A data template defines the structure and format in which you would like your data to be represented. For instance, if you are binding the ItemsSource field of a ListBox control to a list of contact nodes in your data source, the data template is your way of specifying which fields from this list you will include, and what controls should be assigned to each field. You might choose to represent a name as a TextBlock, a picture as an Image, and a Boolean field such as IsCurrentMember as a CheckBox. Creating a data template ensures that the data in your connection nodes translates into the visual format that you desire. The template allows very fine-grained control over how arbitrary data is displayed in the control.
|Only Content and ItemsSource properties support data templates.|
In the Create Data Template dialog box, you have the option to:
- Use the default styling for the control. In the case of binding to a list of items, the default styling is most often a sequence of text boxes. For more information, see the Data Templating Overview on MSDN. This option is disabled if there is no default template for the control.
- Use a current or predefined data template already in the project. This option is disabled if no suitable data template resource already exists for the control.
- Specify a new data template and display fields. This option allows you to choose which data fields are included in the template and to select the type of control that should be assigned to each data field. You can also choose what type of container element is wrapped around all of the fields, by clicking the drop-down arrow next to the control that is listed for the top-most item. In the example that is illustrated by the image below, if you clicked the drop-down arrow for the StackPanel next to item, and then selected Grid, the data template would use a Grid instead of a StackPanel as the container for your items. Use the arrow buttons to determine the order in which the data fields appear. If you do not have a live data binding, select the Generate sample data check box so that you can view your control with sample data on the artboard to determine whether you like the look of your template.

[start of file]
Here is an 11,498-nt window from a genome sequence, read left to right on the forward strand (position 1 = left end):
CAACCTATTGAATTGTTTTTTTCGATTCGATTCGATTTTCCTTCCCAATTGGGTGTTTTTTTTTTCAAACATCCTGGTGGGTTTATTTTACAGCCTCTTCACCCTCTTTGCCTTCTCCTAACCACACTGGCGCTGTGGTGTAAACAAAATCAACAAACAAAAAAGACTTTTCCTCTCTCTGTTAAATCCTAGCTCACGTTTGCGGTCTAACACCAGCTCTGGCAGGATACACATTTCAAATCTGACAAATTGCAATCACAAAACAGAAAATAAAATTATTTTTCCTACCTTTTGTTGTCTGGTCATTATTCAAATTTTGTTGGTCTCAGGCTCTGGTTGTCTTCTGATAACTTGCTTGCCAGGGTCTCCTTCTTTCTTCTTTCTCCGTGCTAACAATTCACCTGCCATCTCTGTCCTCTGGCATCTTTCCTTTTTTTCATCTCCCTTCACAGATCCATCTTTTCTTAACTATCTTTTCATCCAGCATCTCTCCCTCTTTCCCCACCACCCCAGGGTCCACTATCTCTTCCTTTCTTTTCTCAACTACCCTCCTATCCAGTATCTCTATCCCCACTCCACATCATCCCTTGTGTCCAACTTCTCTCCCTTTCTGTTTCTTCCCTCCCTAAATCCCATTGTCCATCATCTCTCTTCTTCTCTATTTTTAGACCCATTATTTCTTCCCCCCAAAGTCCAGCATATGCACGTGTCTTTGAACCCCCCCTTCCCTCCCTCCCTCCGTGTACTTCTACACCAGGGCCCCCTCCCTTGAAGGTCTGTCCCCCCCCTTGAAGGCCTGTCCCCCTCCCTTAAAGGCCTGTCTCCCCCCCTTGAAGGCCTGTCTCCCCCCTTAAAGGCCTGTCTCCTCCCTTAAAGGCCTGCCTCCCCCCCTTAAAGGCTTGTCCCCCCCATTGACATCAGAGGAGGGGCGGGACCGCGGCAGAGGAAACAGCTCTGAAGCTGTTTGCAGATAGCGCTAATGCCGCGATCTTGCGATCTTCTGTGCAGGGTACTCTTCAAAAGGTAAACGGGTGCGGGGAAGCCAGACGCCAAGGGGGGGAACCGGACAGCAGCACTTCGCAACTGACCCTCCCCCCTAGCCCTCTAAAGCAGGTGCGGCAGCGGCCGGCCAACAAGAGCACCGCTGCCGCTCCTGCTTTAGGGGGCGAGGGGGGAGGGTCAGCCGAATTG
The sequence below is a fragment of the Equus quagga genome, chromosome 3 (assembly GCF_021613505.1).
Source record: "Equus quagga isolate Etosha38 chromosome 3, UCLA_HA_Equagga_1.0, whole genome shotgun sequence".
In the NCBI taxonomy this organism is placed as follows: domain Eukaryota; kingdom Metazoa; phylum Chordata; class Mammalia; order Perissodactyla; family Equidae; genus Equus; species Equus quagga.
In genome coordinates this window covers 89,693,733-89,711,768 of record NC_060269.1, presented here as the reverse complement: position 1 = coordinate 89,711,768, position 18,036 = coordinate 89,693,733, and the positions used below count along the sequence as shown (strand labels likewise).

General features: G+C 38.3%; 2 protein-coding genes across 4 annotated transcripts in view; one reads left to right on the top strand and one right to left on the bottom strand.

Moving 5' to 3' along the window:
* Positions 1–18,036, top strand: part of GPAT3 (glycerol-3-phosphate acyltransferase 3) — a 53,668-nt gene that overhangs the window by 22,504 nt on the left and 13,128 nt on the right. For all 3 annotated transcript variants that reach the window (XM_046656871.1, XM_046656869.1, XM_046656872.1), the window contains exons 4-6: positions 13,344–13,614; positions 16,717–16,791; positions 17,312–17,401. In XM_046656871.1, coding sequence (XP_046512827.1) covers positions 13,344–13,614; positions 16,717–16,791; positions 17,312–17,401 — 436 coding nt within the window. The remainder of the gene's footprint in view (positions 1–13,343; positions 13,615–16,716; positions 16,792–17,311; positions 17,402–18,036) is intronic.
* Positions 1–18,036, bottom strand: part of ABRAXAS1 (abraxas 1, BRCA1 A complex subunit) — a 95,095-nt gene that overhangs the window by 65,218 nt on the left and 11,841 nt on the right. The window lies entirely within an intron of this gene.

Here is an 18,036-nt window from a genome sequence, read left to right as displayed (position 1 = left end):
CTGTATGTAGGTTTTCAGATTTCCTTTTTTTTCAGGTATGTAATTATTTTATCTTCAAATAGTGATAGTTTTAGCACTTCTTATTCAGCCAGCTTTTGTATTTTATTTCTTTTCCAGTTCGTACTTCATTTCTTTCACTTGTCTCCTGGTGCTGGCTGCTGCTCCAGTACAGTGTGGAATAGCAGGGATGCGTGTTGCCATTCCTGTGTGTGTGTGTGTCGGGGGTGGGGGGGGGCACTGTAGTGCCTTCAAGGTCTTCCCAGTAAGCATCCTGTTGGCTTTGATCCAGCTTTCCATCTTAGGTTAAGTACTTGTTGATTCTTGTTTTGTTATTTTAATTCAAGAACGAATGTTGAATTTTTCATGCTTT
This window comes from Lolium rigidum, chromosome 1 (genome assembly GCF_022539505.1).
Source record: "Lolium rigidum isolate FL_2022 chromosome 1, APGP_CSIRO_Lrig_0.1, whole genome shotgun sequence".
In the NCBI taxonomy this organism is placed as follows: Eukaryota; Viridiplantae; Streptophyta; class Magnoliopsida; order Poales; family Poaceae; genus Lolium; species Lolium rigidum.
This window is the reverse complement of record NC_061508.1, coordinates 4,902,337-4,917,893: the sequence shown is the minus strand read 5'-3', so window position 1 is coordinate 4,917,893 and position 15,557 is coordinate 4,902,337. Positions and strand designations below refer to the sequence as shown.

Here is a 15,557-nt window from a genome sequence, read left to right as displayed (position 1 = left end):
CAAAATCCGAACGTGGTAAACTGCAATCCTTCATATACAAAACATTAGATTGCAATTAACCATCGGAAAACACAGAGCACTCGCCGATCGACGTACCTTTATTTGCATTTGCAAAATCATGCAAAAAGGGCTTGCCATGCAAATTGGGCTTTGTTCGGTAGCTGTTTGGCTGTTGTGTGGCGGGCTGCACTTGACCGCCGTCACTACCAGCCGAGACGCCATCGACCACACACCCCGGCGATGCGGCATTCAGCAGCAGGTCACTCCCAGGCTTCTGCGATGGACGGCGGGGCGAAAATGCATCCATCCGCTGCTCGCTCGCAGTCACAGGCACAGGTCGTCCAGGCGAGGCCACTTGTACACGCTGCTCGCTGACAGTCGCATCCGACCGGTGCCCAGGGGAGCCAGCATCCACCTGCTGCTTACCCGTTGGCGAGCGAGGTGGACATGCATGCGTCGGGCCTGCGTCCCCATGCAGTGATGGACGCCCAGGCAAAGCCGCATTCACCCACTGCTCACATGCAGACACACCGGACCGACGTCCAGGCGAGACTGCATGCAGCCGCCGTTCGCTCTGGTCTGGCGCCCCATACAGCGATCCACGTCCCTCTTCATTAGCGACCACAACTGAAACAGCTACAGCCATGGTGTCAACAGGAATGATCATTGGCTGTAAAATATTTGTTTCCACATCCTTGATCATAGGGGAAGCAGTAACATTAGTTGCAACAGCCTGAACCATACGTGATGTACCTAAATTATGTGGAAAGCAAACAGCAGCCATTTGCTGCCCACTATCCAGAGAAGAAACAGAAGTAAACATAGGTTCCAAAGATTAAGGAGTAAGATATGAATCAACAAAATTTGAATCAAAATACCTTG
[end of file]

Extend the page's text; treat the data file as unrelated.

Use the Preview pane to determine whether you like the look of your template.
The Create Data Template dialog box.
Data templates are stored as resources. If you want to modify an existing data template, you can click the Edit resource button next to the data template in the Resources panel. Expression Blend will enter template editing mode and will display the structure of your template under Objects and Timeline. In this editing mode, you can add controls to your template and use data binding from the Properties panel to bind the properties of those controls to new items from the data source.